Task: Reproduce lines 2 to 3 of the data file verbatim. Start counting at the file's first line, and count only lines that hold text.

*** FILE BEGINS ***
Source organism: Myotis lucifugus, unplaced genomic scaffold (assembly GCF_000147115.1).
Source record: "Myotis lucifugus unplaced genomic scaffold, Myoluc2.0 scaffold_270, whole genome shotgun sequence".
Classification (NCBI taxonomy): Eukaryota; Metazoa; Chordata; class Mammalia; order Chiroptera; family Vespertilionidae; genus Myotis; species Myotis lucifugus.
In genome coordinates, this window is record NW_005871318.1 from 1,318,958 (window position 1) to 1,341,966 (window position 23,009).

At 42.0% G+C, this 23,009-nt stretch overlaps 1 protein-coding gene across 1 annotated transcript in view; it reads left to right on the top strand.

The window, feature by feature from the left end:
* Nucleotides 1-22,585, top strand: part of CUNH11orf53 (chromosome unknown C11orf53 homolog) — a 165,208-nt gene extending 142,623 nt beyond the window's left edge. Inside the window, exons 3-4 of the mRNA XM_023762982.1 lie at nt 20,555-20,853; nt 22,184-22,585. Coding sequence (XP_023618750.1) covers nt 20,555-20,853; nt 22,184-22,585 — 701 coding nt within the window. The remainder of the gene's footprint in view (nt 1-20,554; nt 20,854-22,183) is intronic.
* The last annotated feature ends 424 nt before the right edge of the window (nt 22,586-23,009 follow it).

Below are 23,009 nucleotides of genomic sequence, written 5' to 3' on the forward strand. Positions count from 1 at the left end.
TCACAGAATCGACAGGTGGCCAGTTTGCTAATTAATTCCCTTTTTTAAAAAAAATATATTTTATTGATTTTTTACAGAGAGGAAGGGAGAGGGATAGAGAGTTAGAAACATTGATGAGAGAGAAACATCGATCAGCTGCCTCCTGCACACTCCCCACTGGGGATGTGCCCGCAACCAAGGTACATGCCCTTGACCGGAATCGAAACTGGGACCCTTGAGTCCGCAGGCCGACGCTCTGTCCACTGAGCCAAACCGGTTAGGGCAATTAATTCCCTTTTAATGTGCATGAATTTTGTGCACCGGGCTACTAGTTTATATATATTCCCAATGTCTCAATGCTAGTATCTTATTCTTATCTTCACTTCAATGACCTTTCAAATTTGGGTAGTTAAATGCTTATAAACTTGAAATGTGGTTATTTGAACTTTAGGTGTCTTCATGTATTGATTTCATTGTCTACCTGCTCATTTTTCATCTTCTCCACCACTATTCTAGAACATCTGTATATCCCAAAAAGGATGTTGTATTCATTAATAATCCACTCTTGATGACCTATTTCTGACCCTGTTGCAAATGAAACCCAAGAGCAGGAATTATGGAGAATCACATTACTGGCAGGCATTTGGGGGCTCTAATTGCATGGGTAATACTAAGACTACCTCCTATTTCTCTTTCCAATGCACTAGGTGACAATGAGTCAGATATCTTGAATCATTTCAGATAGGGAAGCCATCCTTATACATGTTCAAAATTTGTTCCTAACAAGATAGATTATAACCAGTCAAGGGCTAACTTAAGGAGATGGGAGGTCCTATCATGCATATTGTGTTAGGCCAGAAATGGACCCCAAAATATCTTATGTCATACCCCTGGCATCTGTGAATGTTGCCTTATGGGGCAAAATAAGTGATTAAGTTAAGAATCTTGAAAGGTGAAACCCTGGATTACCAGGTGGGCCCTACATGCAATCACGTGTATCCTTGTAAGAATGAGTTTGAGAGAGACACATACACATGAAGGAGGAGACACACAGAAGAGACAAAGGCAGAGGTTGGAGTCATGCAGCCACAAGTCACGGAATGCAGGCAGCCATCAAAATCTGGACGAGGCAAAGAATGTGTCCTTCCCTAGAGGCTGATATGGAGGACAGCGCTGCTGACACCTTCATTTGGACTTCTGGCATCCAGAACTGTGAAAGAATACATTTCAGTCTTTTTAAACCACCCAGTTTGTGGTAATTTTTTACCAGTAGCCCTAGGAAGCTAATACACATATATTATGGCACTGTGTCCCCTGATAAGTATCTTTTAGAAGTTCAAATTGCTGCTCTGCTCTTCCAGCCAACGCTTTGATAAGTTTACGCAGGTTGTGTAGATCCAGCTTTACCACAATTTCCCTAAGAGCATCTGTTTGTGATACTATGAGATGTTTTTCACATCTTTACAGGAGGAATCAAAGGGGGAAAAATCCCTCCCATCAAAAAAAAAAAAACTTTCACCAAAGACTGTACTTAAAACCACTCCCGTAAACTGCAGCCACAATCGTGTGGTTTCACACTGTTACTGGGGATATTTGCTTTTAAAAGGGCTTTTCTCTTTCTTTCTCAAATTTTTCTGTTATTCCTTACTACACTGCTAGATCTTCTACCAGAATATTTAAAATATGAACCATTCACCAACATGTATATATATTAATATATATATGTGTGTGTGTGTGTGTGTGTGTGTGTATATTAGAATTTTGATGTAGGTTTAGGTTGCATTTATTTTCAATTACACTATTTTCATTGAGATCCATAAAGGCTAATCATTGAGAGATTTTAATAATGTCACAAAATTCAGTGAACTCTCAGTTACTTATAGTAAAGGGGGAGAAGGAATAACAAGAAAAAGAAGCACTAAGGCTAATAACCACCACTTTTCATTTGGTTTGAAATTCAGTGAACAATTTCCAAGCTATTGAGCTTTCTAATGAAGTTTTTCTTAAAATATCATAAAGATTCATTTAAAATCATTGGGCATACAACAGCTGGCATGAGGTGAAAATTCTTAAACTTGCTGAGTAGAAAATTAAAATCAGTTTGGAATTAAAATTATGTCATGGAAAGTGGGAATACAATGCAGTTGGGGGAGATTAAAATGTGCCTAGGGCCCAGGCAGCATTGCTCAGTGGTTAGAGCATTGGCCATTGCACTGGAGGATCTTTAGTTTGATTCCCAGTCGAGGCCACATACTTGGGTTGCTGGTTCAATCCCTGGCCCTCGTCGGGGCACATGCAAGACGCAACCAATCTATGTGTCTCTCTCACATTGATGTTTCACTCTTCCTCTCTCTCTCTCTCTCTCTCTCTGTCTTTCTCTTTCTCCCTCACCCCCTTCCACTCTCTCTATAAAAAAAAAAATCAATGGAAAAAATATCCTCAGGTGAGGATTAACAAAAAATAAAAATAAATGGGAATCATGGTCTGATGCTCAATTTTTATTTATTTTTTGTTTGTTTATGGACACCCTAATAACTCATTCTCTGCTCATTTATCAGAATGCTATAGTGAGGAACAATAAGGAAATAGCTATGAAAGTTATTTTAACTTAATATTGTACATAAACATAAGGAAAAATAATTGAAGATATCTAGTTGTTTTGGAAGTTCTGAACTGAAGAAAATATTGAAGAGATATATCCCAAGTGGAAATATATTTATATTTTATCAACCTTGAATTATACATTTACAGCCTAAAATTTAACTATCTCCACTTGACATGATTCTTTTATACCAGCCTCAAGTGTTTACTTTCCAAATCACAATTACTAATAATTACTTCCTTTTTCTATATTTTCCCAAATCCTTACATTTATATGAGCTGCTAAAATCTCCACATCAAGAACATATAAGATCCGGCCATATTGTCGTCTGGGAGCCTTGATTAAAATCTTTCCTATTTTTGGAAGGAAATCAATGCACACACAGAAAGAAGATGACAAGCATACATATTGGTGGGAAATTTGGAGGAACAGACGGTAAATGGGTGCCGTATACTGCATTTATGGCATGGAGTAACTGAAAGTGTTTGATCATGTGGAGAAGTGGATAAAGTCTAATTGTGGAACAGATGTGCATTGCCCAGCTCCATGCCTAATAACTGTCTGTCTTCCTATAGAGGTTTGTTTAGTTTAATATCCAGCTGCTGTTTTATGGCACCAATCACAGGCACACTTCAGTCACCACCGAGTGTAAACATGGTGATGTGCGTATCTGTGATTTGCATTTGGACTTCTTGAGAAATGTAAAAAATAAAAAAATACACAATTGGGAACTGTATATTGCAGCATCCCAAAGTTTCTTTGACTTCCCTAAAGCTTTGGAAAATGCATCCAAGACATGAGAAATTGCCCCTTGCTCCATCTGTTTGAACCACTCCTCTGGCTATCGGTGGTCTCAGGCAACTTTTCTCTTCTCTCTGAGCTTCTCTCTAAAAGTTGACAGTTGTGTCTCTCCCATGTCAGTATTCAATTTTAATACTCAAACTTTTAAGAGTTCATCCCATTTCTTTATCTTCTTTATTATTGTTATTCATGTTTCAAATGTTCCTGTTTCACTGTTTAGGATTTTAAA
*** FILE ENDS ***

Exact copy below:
Source record: "Myotis lucifugus unplaced genomic scaffold, Myoluc2.0 scaffold_270, whole genome shotgun sequence".
Classification (NCBI taxonomy): Eukaryota; Metazoa; Chordata; class Mammalia; order Chiroptera; family Vespertilionidae; genus Myotis; species Myotis lucifugus.